Information for migrant women factory workers

November 2, 1994

By Anthony Brown

BRISBANE — In 1990 a group of women community workers here formed the Factory Information Project.

The project grew out of concerns that many women from non-English speaking backgrounds were not accessing community services, such as child health, legal aid and domestic violence support, due to lack of knowledge of what was available and because of cultural and language barriers.

To advertise what services were available, the community workers took the "take the mountain to Mohammed" approach. They decided to visit local factories.

Currently community workers from the Department of Social Security, the Queensland Department of Health, the Ethnic Child-care Development Unit, Women's Infolink, the Migrant Women's Emergency Support Service, the South Brisbane Community Legal Service and the Domestic Violence Resource Centre are involved in the project.

Philippine-born Aurea Payumo, a community worker with the Migrant Women's Emergency Support Service and the Factory Information Project, said many women from non-English speaking backgrounds work in Australian factories.

"A lot of these women are not accessing services because they only speak a little English. So we've compiled a multilingual kit with information on what services are available, and we give these out during our visits. The kit comes in Thai, Vietnamese, Chinese, Spanish, German, Croatian and other languages.

"For example, the Migrant Women's Emergency Support Service provides information on how it can help women if they are living in domestic violence situations", Payumo said.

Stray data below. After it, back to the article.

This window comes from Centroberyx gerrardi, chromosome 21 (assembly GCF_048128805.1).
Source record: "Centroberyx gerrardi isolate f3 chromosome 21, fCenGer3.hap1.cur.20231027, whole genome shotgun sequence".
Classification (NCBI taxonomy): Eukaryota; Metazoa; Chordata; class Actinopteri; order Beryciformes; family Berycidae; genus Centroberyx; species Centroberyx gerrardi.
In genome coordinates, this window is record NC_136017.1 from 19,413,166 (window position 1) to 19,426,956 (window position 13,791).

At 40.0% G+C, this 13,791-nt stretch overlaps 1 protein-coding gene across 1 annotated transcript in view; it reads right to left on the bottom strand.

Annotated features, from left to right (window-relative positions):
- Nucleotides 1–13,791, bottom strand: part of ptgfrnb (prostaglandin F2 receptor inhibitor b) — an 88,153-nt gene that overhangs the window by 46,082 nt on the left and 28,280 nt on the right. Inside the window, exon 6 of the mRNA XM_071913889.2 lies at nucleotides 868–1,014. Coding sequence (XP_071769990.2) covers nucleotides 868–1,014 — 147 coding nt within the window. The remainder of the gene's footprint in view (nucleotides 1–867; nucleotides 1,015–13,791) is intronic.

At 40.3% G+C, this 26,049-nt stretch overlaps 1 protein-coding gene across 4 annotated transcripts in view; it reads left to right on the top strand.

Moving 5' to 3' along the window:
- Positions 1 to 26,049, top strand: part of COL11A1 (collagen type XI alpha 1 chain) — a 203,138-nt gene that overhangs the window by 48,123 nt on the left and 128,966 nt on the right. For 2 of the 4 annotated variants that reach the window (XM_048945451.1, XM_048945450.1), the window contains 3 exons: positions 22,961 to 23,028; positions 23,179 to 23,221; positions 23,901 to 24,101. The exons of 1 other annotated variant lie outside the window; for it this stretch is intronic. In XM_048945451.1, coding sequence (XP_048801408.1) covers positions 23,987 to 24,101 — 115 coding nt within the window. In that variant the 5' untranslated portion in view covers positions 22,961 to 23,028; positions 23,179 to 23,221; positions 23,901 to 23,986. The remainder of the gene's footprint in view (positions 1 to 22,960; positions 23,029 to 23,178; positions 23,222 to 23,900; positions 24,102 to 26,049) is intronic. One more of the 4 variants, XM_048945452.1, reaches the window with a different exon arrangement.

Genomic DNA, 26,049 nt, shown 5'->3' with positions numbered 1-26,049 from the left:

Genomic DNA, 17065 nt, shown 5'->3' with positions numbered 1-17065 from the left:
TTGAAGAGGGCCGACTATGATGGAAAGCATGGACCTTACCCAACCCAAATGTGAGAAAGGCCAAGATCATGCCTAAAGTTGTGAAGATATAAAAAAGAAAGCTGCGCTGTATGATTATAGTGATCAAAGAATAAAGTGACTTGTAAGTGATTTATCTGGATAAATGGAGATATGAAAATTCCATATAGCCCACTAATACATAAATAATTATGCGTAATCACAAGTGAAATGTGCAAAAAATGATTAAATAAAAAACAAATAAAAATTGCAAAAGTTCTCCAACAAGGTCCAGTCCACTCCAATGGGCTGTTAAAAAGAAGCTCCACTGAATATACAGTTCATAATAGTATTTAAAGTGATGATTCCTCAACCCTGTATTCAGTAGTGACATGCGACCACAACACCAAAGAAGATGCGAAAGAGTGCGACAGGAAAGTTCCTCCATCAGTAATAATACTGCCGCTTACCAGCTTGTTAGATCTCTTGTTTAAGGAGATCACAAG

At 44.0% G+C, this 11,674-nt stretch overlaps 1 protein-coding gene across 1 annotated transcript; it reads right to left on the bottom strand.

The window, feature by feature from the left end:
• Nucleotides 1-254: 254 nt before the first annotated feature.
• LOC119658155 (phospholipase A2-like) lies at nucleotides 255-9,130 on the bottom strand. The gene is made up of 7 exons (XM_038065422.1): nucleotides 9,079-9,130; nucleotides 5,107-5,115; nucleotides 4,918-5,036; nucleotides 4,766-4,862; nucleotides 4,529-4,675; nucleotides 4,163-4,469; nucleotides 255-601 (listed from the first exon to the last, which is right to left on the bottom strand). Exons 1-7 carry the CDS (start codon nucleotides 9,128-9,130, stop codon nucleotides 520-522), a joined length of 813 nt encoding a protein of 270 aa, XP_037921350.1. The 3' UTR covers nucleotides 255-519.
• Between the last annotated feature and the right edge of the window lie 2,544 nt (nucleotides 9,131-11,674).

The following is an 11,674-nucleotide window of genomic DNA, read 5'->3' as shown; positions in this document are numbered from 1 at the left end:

The Migrant Women's Emergency Support Service deals with at least 30 domestic violence cases per month. Payumo said the majority of women it helps come from Vietnamese, Filipino and Spanish-speaking backgrounds.

In the Australian Filipino community, 17 women have been killed since 1980, mostly by their Australian partners.

"Before we visit a factory, we contact the managers to find out how many of their workers are from non-English speaking backgrounds and to request permission to visit", Payumo said.

She said the responses from managers varied. "Some managers fear that we are affiliated with the unions and refuse to give permission. Some say: 'Our workers don't need that sort of information'. One manager I spoke to said: 'Haven't you guys got anything better to do than this?'!

"So we're left with visiting factories where managers have agreed to allow us to visit."

Another problem is the limited contact time.

"We usually end up visiting factories during lunch breaks. But we find that a half hour is barely enough time to give out kits, and not enough to speak to individual workers. Also, most factories run shifts, so we end up missing a lot of people because we are confined to lunchtime visits", Payumo said.

On top of these problems was the issue of funding. Payumo said they would like to employ a full-time officer who could be wholly dedicated to the project.

They have already approached and been refused funding by the Federal Department of Employment, Education and Training, which argued that the project did not fall within its funding parameters.

She said they were currently looking at other funding options.

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